Personally, I was most moved at my 'second ordination' by the laying on of hands by the members of the visible presbyterium in which I was thereafter to function - a very real sphragis, in the terms of Pseudo-Hippolytus. And I was glad to receive some of those ceremonies which had been absent from my ordination by Bishop Harry - anointing, vesting, the Porrection of the Instruments. Equally, I was glad that those traditional ceremonies which had survived into the Prayer Book Ordinal were not repeated; that would have made it look as if there had been no effect in what had happened to me 'first time round' (the Veni Creator, such a moving part of the Prayer Book rite, was omitted - in the post-Conciliar pontifical it is optional - and Receive the Holy Ghost ... , which the Prayer Book inherited from medieval pontificals, could not have been used in 2012 anyway because Archbishop Bugnini had chopped it, together with much else of a specifically sacramental nature, out of his post-Conciliar pontifical).
But, I suggest, it is most important of all that in submitting to a rite of ordination in the Catholic Church, Anglican clergy should also in total, complete, humility be totally, completely, open to the possibility that, despite their own previous moral conviction that they were ordained to the Sacred Priesthood, they, yes, may have been plain wrong. Even you and I, dear Father, are not infallible! Perhaps this question of the Validity of Anglican Orders was just too close to our eyes for us to be able to see it in a balanced way. So, the proper intention when joining the presbyterate of the Ordinariate must be that, if such be the case, one receives ab initio and without any ambiguity the Sacrament of Order ... joyfully and thankfully.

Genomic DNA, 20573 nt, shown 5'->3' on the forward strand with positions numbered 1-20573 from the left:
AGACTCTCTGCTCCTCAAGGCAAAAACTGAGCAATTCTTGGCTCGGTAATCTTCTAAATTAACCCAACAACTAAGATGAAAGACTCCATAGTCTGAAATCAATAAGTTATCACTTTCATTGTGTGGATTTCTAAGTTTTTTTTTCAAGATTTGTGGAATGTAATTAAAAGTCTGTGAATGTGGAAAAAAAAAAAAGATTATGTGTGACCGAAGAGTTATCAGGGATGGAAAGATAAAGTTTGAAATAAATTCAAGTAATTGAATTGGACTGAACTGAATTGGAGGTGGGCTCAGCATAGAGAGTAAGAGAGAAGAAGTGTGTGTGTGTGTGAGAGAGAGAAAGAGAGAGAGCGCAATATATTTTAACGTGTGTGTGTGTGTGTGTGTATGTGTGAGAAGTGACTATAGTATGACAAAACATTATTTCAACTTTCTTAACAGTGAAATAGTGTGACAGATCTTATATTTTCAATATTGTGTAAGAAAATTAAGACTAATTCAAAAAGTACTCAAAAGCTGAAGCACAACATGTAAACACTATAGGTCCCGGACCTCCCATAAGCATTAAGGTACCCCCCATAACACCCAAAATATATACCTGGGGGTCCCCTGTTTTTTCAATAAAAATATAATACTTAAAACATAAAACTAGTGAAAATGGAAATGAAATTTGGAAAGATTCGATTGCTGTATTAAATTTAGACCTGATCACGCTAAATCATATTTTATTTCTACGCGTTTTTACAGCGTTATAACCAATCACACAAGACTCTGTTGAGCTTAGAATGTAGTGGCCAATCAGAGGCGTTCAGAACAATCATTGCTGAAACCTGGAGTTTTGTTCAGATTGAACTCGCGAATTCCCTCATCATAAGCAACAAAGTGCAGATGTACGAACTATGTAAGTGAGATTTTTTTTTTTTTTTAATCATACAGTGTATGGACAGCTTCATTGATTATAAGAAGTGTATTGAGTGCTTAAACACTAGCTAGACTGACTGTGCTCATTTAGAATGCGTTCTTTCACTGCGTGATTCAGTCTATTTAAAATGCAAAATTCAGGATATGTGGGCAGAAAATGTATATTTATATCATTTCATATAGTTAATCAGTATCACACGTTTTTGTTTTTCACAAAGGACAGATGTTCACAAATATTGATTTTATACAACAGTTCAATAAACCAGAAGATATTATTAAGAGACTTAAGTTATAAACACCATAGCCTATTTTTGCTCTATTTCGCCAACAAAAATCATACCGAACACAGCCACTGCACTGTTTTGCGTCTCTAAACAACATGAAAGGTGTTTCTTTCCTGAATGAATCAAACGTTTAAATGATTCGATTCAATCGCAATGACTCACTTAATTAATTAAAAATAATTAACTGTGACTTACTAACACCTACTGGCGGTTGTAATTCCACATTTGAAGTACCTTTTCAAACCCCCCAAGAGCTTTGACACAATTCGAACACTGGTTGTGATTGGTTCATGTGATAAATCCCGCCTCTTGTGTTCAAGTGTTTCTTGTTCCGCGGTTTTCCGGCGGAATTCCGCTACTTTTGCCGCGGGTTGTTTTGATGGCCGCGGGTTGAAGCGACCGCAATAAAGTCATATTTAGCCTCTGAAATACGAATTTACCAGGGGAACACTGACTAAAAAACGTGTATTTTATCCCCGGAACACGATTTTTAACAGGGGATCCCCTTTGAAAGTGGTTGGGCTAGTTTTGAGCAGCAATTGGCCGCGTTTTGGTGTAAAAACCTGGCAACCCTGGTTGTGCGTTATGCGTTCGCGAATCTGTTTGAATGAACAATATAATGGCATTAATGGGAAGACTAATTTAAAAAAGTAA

My dear Father, yours very truly in the Sacred Heart of Jesus and the Immaculate Heart of Mary
*'Old Catholics' are Dutch schismatics the validity of whose episcopal succession is accepted by the praxis of the Catholic Church. As part of a formally documented ecclesial process, Dutch bishops have taken part in Anglican consecrations as 'Aequi-principal Consecrators', using the form and matter of their Pontifical, which was the same as that of the Catholic Church before Pius XII, and with an intention - again, formally documented in Latin protocols - of transmitting the Catholic Episcopate as the 'Old Catholic' succession had received it. In 1994, the CDF considered the documentary evidence which had been carefully preserved in the archives of Pusey House in Oxford. Its judgement, based (so Bishop Graham told me) upon the vota of its consultors, was that a "prudent doubt" existed about whether the judgement of Apostolicae curae applied to the presbyteral ordination of Dr Graham Leonard, formerly Bishop of London. In an instruction formally approved by Bl John Paul II, Cardinal Hume was instructed to ordain Bishop Graham sub conditione to the presbyterate. (He received no diaconal ordination - the Pontiff with his own hand deleted a provision for that from the CDF draft put before him - and the CDF did not consider the question of his Episcopal Consecration, which is thus juridically still open. It was Bishop Graham's conviction that they deliberately declined to consider the validity of his Episcopal Consecration because of an unwillingness to find themselves possibly saddled with a married but validly consecrated Bishop. Such a situation is in fact not entirely without parallel in the recent history of the Church ... but that is what Bishop Leonard said to me.)